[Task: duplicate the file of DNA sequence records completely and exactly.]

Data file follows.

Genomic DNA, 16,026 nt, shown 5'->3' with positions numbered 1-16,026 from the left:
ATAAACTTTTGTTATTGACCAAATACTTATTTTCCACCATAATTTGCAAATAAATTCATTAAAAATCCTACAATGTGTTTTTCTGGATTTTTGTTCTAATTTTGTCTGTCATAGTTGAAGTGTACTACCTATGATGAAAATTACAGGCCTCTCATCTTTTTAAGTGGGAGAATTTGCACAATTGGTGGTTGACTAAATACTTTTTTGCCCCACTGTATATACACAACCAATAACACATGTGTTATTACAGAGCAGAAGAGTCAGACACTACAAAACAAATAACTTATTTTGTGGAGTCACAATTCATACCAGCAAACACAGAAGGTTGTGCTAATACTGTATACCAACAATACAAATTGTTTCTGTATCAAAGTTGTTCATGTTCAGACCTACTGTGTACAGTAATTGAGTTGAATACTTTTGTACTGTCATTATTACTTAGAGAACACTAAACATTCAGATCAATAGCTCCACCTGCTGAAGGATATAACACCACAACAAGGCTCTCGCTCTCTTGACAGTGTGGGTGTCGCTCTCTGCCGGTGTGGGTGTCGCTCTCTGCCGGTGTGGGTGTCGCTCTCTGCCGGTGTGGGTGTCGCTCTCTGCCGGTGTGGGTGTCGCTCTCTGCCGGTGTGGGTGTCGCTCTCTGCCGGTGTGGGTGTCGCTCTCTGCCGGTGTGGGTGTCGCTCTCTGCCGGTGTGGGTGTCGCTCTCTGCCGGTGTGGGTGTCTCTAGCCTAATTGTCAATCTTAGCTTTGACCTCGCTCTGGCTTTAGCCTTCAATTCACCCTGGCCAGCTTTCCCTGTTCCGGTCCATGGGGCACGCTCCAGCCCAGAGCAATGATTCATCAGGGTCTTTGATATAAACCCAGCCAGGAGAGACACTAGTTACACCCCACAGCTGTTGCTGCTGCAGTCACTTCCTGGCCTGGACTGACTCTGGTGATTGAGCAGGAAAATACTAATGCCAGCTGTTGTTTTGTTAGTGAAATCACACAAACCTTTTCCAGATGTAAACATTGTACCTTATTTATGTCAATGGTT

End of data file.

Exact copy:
Genomic DNA, 16,026 nt, shown 5'->3' with positions numbered 1-16,026 from the left:
ATAAACTTTTGTTATTGACCAAATACTTATTTTCCACCATAATTTGCAAATAAATTCATTAAAAATCCTACAATGTGTTTTTCTGGATTTTTGTTCTAATTTTGTCTGTCATAGTTGAAGTGTACTACCTATGATGAAAATTACAGGCCTCTCATCTTTTTAAGTGGGAGAATTTGCACAATTGGTGGTTGACTAAATACTTTTTTGCCCCACTGTATATACACAACCAATAACACATGTGTTATTACAGAGCAGAAGAGTCAGACACTACAAAACAAATAACTTATTTTGTGGAGTCACAATTCATACCAGCAAACACAGAAGGTTGTGCTAATACTGTATACCAACAATACAAATTGTTTCTGTATCAAAGTTGTTCATGTTCAGACCTACTGTGTACAGTAATTGAGTTGAATACTTTTGTACTGTCATTATTACTTAGAGAACACTAAACATTCAGATCAATAGCTCCACCTGCTGAAGGATATAACACCACAACAAGGCTCTCGCTCTCTTGACAGTGTGGGTGTCGCTCTCTGCCGGTGTGGGTGTCGCTCTCTGCCGGTGTGGGTGTCGCTCTCTGCCGGTGTGGGTGTCGCTCTCTGCCGGTGTGGGTGTCGCTCTCTGCCGGTGTGGGTGTCGCTCTCTGCCGGTGTGGGTGTCGCTCTCTGCCGGTGTGGGTGTCGCTCTCTGCCGGTGTGGGTGTCGCTCTCTGCCGGTGTGGGTGTCTCTAGCCTAATTGTCAATCTTAGCTTTGACCTCGCTCTGGCTTTAGCCTTCAATTCACCCTGGCCAGCTTTCCCTGTTCCGGTCCATGGGGCACGCTCCAGCCCAGAGCAATGATTCATCAGGGTCTTTGATATAAACCCAGCCAGGAGAGACACTAGTTACACCCCACAGCTGTTGCTGCTGCAGTCACTTCCTGGCCTGGACTGACTCTGGTGATTGAGCAGGAAAATACTAATGCCAGCTGTTGTTTTGTTAGTGAAATCACACAAACCTTTTCCAGATGTAAACATTGTACCTTATTTATGTCAATGGTT